Discussed in this essay:
The Collected Essays of Elizabeth Hardwick, edited by Darryl Pinckney. NYRB Classics. 640 pages. $19.95.
Elizabeth Hardwick was drawn to the stifled shriek of the psyche in a world ruled by force. She saw how force works: how it stomps, cuts, beats, kills — and coddles, tickles, dances, flirts, holding out its bitter pleasures and dreary consolations to the striving, the deluded, and the weak. “The weak have the purest sense of history,” she once wrote. “Anything can happen.” But Hardwick is merely remembered, when she’s remembered, as a stylist, a glamorous irrelevance fashioning her slanted prose. It’s a tempting image; the prose is luminous. Novels, stories, reportage, criticism — every Hardwick artifact is instantly distinguished by her insistence on elaborate syntax, her sentences pitted with controlled eccentricities and sly blurs of phrasing. An unnamed South American writer strides into an essay from 1963:
His fingernails and his careful, neat dress tell you of all the polish, the care, the melancholy mending done at home by mothers and sisters. This man was one of those whom struggle had drained dry. He had arrived, by hideously hard work, at an overwhelming pedantry, a bachelorish violence of self-control. The pedantry of scarcity.
“The pedantry of scarcity”: the phrase is clipped but elliptical; the abstractions startle when juxtaposed. But what is the “violence” here, which taints the spirit and stalks its “self-control”?
It’s all like this: sentences swiveling to probe and devour themselves, reveling in the bleary astonishment of experience. The first page of Sleepless Nights, Hardwick’s last, best, and most autobiographical novel, calmly presents its task as “this work of transformed and even distorted memory” — and the final page proclaims that this distortion, the act of pitching life into prose, packs a hazardous thrill: “Sweet to be pierced by daggers at the end of paragraphs.”
Many have been pierced. Wayne Koestenbaum’s collection My 1980s contains an essay titled “Elizabeth Hardwick’s Sentences,” and Brian Dillon has written a brilliantly sensitive study of a single one. Susan Sontag pronounced her the “queen of adjectives” — a salute to how Hardwick’s modifiers grip and twist their referents to release some flashing trickle of implication: “bachelorish violence,” “melancholy mending.” This is the stuff of fact, thought, sensation, arguments grinningly disciplined by style.
A new volume, The Collected Essays of Elizabeth Hardwick, augments her reputation by proving what that style could do: not simply assess literary texts or narrate the story of the self but grasp the relentlessness of collective existence. We see her charge at the world, armed with the perspicuity and compassion of her analysis, arriving at insights that together make up a mural of her age. Literary reputations are established and revised: Hardwick is a deft interpreter of letters and memoirs, listening closely for what’s muzzled, masked, deferred. (She thinks that Hart Crane may actually have lived quite happily! And that Byron’s lovers are “afflicted with the wrinkles of class arrogance.”) Jagged ruptures in culture — like the sexual revolution — are scrupulously judged: “The body, the young one at least, is a class moving into the forefront of history.” Civil rights, Vietnam, the new left, and second-wave feminism rumble through the book like tanks.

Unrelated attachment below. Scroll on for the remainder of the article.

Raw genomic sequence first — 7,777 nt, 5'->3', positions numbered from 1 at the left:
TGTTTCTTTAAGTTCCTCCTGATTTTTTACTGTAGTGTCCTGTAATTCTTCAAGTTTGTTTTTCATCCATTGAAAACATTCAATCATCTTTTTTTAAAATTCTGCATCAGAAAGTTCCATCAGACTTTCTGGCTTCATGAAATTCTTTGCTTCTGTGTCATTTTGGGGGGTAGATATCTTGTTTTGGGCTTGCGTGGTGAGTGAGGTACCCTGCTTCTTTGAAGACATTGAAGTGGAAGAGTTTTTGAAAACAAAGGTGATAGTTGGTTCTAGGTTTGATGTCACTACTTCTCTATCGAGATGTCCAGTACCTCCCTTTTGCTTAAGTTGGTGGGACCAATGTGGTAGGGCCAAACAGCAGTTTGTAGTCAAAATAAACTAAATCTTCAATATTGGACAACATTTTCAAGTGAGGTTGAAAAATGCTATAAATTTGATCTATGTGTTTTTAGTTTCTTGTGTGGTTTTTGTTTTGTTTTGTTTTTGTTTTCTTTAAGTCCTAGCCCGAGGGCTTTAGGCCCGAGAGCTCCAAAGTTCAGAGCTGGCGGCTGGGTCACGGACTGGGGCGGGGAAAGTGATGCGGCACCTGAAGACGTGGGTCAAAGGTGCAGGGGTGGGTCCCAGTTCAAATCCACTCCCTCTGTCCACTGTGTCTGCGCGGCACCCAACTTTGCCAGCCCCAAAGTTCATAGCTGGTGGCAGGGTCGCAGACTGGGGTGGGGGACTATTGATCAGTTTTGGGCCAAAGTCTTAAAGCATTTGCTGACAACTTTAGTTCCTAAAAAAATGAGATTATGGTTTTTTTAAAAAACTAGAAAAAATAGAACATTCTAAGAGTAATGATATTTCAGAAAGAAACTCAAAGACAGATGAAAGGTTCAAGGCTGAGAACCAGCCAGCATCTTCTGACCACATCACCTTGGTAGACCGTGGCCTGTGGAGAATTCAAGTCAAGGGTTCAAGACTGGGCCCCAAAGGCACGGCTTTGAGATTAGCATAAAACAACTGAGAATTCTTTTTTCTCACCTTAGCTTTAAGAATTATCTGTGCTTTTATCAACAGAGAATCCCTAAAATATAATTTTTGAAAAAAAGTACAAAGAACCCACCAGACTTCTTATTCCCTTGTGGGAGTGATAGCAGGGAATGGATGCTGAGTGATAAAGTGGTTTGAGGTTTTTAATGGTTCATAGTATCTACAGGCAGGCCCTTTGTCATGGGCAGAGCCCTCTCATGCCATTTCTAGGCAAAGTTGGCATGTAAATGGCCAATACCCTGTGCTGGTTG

Ten years after her death, this book brings together literary commentary, reporting, and social criticism — often for The New York Review of Books, which she helped found in 1963 — to place Hardwick not simply in her clique or her generation but in her world: the tense, slashing, insurgent world of postwar American arrogance and crisis.
She came from the South. Born to a large Kentucky family in 1916, “Lizzie” was the daughter of a Lexington plumbing contractor. After completing her undergraduate degree at the state university, she enrolled in — and dropped out of — graduate school at Columbia. New York pleased her. With just a few interruptions, she lived there for the rest of her life, allowing Kentucky to recline into the distant, wistful past. The young heroine of an early short story, “Evenings at Home,” from 1948, visits her family down South and notes how even the warmth and solidity of her old world grates against the fantasy of the literary life: “It is awful to be faced each day with love that is neither too great nor too small . . . each smile is a challenge, each friendly gesture an intellectual crisis.”
Better to be striking and severe. Hardwick installed herself boldly among the New York Intellectuals, a largely Jewish group of writers preoccupied by modernism and riveted by politics. The Family, as the group was sometimes called, was a pit of erudite vipers, many of the members lapsed Marxists who snapped into a compulsory anticommunism at the start of the Cold War. The journal Partisan Review provided the perfect stage for their postures and disputes: in its pages Philip Rahv, Irving Howe, Edmund Wilson, Hannah Arendt, and Lionel Trilling sharpened their reputations as critics and polemicists, gong-banging arbiters of literature and the left.